According to recent news stories, Donald Trump is considering former House Speaker Newt Gingrich as his running mate. Though research indicates that vice presidential candidates have tended to make little difference in the general election, Mr. Gingrich would break the mold. He would be a disaster for Trump and the GOP.
For starters, the national electorate dislikes him. Immediately after the 1994 GOP takeover of the House, Gallup found that 29 percent of the public viewed him favorably, 25 percent unfavorably. That four-point net advantage was his high point. After his resignation in 1998, Gallup reported that every subsequent poll had shown that his image was more negative than positive. During the 1996 campaign, Democrats took advantage with ads tying him around the neck of GOP presidential candidate Bob Dole.
When he ran for the GOP presidential nomination four years ago, he enjoyed a couple of bursts of support within the party, but remained wildly unpopular with the broader public. In the final surveys before his withdrawal from the race, his unfavorable ratings ranged from 56 percent (ABC News) to 67 percent (Fox News).
Gingrich initially earned his unpopularity through a series of gaffes and misjudgments during his speakership. In 1994, he suggested that Democrats were somehow responsible for a grisly child murder in South Carolina. The next year, his complaint about his seating aboard Air Force One led to an epic headline in The New York Daily News: “CRY BABY – Newt’s Tantrum: He closed down the government because Clinton made him sit at the back of the plane.” In 1997, the House officially reprimanded him on ethics charges and ordered him to pay a $300,000 penalty.
If memories had faded by the 2012 campaign, Gingrich renewed them with new blunders, such as running up a six-figure tab at Tiffany’s and promising a moon base by the end of his second term. Mitt Romney mocked him in debate: “If I had a business executive come to me and say I want to spend a few hundred billion dollars to put a colony on the moon, I’d say, ‘You’re fired.’ ”
Trump might be thinking that Gingrich could be his link to the Washington establishment that he has so long criticized. If so, he should think again. During his speakership, Gingrich alienated his colleagues through his impetuous leadership style. There was an abortive GOP effort to depose him in 1997, and in the following year, colleagues finally forced him to leave after the Clinton impeachment backfired politically. During his presidential race, few lawmakers endorsed him.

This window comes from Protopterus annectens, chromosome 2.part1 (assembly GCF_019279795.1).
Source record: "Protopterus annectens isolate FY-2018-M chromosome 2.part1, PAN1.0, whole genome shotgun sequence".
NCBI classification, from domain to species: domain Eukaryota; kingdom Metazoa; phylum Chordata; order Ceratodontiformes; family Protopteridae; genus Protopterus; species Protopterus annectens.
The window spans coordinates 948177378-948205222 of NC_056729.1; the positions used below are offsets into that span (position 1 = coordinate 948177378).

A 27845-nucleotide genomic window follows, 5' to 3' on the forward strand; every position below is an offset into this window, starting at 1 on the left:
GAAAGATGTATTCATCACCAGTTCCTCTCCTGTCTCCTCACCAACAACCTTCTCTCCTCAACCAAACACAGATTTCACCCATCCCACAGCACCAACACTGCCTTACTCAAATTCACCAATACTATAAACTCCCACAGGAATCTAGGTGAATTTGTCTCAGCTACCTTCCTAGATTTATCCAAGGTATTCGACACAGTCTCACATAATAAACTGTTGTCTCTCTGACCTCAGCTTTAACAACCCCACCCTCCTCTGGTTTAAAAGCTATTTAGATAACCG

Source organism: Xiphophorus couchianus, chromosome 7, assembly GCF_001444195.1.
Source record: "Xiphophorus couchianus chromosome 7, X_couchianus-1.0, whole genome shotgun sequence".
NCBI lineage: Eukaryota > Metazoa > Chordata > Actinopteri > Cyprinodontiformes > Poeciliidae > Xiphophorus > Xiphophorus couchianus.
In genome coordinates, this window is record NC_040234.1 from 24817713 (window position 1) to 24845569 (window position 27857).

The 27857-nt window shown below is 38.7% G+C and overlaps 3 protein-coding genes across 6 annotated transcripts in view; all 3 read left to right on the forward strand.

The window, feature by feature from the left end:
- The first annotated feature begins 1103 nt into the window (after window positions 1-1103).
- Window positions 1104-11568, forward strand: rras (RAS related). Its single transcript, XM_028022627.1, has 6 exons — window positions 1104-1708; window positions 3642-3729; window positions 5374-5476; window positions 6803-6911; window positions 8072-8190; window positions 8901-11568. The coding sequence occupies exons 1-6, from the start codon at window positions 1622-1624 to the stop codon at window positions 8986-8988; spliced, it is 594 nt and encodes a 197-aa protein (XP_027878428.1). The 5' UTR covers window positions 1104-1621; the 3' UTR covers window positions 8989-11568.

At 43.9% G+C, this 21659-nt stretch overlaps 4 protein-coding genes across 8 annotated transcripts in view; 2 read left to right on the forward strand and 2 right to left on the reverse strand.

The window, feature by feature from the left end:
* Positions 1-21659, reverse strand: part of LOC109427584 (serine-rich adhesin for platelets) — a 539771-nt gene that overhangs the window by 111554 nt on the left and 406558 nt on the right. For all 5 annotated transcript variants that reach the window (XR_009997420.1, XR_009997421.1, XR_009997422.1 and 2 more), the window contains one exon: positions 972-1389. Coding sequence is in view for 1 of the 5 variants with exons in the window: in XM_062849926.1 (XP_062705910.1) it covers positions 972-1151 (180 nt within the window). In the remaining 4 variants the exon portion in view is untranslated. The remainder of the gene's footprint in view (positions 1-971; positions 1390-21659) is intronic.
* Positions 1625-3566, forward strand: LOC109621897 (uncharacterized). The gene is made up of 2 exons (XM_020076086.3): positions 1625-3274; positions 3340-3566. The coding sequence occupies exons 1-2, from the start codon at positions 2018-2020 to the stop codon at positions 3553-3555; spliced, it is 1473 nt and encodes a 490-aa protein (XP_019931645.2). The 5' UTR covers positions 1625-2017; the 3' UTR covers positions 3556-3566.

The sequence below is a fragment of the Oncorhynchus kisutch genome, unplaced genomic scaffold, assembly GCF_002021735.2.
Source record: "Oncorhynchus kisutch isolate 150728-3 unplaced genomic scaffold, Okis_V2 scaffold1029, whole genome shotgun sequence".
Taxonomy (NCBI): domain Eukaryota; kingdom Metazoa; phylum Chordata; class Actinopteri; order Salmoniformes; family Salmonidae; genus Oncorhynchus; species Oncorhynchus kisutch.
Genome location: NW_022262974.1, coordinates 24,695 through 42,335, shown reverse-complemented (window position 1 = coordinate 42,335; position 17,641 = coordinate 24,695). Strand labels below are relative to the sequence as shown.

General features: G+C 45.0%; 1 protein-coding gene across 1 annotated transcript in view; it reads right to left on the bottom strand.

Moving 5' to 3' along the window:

Trump may also have heard that Gingrich is a great debater. And indeed, he did have his moments in 2012, mainly when he attacked the media. But his performance was uneven at best. When he attacked Mr. Romney for investing in Freddie Mac, Romney replied: “Have you checked your investments?” Romney then described similar holdings by Gingrich, who was unprepared to reply.
Gingrich would have additional problems if he were to debate the Democratic vice presidential candidate. On Trump’s proposal to deport all undocumented immigrants, the Democrat could quote Gingrich’s own words: “[T]he deportation of 12 million people, without regard to their circumstances, would constitute a level of inhumanity the American people would never accept.” Gingrich, like Trump, is a person of …er, considerable ego, and it is hard to see how he would subordinate his views to Trump’s.
Ego is not the only thing he has in common with the GOP presidential candidate. Like Trump, Gingrich had three wives and an extremely messy personal life.
In DC Comics, the Bizarro World is a cube-shaped fictional planet is in which everything is the opposite of earth. (Bizarro financial advisors sell bonds that are “guaranteed to lose money for you.”) It would be the perfect venue for the Trump-Gingrich ticket.
Mr. Pitney writes his "Looking for Trouble" blog exclusively for Politics Voices.